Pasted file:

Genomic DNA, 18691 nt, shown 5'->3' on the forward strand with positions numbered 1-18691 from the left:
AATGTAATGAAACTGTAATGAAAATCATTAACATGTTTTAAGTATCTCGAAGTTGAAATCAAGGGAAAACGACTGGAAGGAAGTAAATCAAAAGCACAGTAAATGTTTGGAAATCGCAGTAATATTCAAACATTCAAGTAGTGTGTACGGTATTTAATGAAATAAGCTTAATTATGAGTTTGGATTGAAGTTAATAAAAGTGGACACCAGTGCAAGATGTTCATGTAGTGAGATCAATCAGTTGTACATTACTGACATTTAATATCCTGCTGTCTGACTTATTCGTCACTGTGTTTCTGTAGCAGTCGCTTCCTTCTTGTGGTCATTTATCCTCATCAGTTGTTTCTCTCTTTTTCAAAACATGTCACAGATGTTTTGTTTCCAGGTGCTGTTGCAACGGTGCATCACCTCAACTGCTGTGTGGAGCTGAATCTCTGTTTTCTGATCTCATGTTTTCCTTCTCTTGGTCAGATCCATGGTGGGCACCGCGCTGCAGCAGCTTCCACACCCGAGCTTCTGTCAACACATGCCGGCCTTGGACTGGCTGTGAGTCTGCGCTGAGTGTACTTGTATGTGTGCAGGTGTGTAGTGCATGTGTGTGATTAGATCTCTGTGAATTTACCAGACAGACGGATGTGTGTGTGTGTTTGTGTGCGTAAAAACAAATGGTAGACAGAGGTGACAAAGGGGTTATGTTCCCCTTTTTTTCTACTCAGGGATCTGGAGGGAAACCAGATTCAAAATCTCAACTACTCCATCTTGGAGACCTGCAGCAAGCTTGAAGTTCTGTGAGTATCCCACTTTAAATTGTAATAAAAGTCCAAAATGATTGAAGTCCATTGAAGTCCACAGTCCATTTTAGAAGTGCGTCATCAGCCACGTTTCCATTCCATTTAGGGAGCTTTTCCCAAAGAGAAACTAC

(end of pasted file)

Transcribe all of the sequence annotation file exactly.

Genomic DNA, 18691 nt, shown 5'->3' on the forward strand with positions numbered 1-18691 from the left:
AATGTAATGAAACTGTAATGAAAATCATTAACATGTTTTAAGTATCTCGAAGTTGAAATCAAGGGAAAACGACTGGAAGGAAGTAAATCAAAAGCACAGTAAATGTTTGGAAATCGCAGTAATATTCAAACATTCAAGTAGTGTGTACGGTATTTAATGAAATAAGCTTAATTATGAGTTTGGATTGAAGTTAATAAAAGTGGACACCAGTGCAAGATGTTCATGTAGTGAGATCAATCAGTTGTACATTACTGACATTTAATATCCTGCTGTCTGACTTATTCGTCACTGTGTTTCTGTAGCAGTCGCTTCCTTCTTGTGGTCATTTATCCTCATCAGTTGTTTCTCTCTTTTTCAAAACATGTCACAGATGTTTTGTTTCCAGGTGCTGTTGCAACGGTGCATCACCTCAACTGCTGTGTGGAGCTGAATCTCTGTTTTCTGATCTCATGTTTTCCTTCTCTTGGTCAGATCCATGGTGGGCACCGCGCTGCAGCAGCTTCCACACCCGAGCTTCTGTCAACACATGCCGGCCTTGGACTGGCTGTGAGTCTGCGCTGAGTGTACTTGTATGTGTGCAGGTGTGTAGTGCATGTGTGTGATTAGATCTCTGTGAATTTACCAGACAGACGGATGTGTGTGTGTGTTTGTGTGCGTAAAAACAAATGGTAGACAGAGGTGACAAAGGGGTTATGTTCCCCTTTTTTTCTACTCAGGGATCTGGAGGGAAACCAGATTCAAAATCTCAACTACTCCATCTTGGAGACCTGCAGCAAGCTTGAAGTTCTGTGAGTATCCCACTTTAAATTGTAATAAAAGTCCAAAATGATTGAAGTCCATTGAAGTCCACAGTCCATTTTAGAAGTGCGTCATCAGCCACGTTTCCATTCCATTTAGGGAGCTTTTCCCAAAGAGAAACTAC